The traditional application of IT across enterprises is gradually dissolving. The Bring Your Own Device (BYOD) and Work from Home trends have widened the corporate network while transforming the way organizations function today. The adoption of these work models has been greatly accelerated by the pandemic. Businesses need to find a way to help their employees work more efficiently while keeping their health and safety in mind.
Over the past two years, several new collaboration tools, and low-code/no-code platforms have been adopted. Leaders are now facing the heat to award higher levels of independence to IT departments. At the same time, security threats are pressuring organizations to exercise greater caution while providing accessibility to their resources.
The paradox that most enterprises across the globe face is this – How to strike the right balance between usability and security? Is it possible to allow IT freedom while upholding stringent security at the same time? Let’s dissect what enterprise security stands for to understand how IT departments can function freely while remaining accountable.
What Does Enterprise Security Involve?
Enterprise security encompasses all the activities undertaken by an organization to safeguard their data, IT systems, and information assets from theft, data breaches or cyberattacks. With the evolution of digital landscapes and the increasing dependence on cloud computing, there is an increase in potential security threats as well. Though it may seem contradictory, organizational assets and data are more at risk with the advancement of digital technologies.
Although enterprise security depends on data centres, networking, and server operations, it all starts with human resources. People and policies need to come together to protect the organization’s network structure, which includes all devices and endpoints that have access to the network. Companies need to preserve their security posture while adhering to the structure prescribed by law.
Concerns of Enterprise Security
Enterprise security also includes safeguarding proprietary business secrets, along with employee and customer data which are subject to privacy laws. Numerous corporations around the world have been penalized by their respective governments for selling customer data. Even failing to safeguard this information indirectly amounts to a violation of the law.
Until recently, enterprises were mainly concerned with protecting their own proprietary secrets from competitors and counterfeiters. Today, there are significant repercussions for violating privacy laws. The rapid adoption of cloud infrastructure has created new problems for corporate IT security.
Enterprise security architecture must be effective against social engineering attacks and malware threats while still maintaining ease of accessibility. Even today, a majority of cyberattacks occur through social engineering, which involves the exploitation of human resources to gain access to enterprise networks. Malicious actors can gain access through employees and exercise their privileges to compromise the organizational network. A business needs to employ a variety of security measures to mitigate the damage that these threats can do. Here are some practices that you should follow to maintain effective enterprise security:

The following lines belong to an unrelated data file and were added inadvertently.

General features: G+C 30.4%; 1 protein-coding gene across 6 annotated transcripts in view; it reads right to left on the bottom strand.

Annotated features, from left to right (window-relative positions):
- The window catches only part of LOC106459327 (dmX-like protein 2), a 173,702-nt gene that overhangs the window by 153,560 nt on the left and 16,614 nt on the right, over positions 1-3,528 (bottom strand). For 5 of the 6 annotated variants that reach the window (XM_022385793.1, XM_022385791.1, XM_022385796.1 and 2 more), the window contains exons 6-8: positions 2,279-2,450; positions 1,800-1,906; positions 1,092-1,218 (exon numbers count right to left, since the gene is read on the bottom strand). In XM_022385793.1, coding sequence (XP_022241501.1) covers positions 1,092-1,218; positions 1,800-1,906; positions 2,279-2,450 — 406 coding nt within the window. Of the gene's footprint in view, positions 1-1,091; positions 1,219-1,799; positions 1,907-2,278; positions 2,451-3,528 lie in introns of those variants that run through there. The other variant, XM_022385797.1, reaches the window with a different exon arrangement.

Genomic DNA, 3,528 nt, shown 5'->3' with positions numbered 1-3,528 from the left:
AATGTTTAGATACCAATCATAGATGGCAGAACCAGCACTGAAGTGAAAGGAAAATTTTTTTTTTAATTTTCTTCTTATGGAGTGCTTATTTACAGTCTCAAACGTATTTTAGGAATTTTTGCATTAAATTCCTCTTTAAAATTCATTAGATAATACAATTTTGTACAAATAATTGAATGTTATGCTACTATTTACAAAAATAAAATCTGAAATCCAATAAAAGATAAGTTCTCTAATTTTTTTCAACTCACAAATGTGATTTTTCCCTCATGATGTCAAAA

Secure your Data – Given the opportunity, you should always encrypt your data. Since it’s difficult to pinpoint which vulnerability a hacker will target, it is best to encrypt your entire network if possible. You will need to exercise effective control over access management and allow access to specific network areas and critical business applications only for those who really need it.
Formulating Disaster Recovery Plans – Critical system and data stores should be backed up and operational at the earliest in case of a disaster. This process may involve supporting your primary systems with a few redundant ones acting as backups. In the event of a disaster, your systems can be up and running in a matter of hours as opposed to a few days, or even weeks.
Educate Employees about Cybersecurity – We’ve already talked about how hackers typically target human resources to get access into the organizational network. Most breaches can be averted simply by raising awareness among employees about their security responsibilities. Employees can learn how to detect phishing attempts and keep track of the multi-factor authentication devices. All these preventative measures go a long way in minimizing the level of susceptibility in an organization.
Monitor Endpoints – Organizations need to allow several endpoints to access the network. This is because employees require network access to carry out their daily tasks. Ensuring that these endpoints are properly secured is critical to prevent malicious actors from carrying out their agenda. Keep up with the latest endpoint security trends to know what solution works best for the needs of your enterprise.
The Bottom Line
There’s no denying the absolute need for heightened cybersecurity across enterprise environments today. The key is to strike the right balance between providing the digital resources that your employees need to get their work done, against the excessive adoption of the latest technologies. This is the only way to steer clear of the paradox of enterprise security – the fact that the latest security measures you implement can lead to further vulnerabilities. Inspirisys offers expert enterprise security solutions that allow you to maximize employee productivity without jeopardizing the security posture of your organization. Our services give your networks, endpoints, applications, and data the highest level of protection against every potential threat. We believe that security begins from the inside out and mitigate cyber threats before they happen. Contact us to find out more about our cutting-edge security solutions.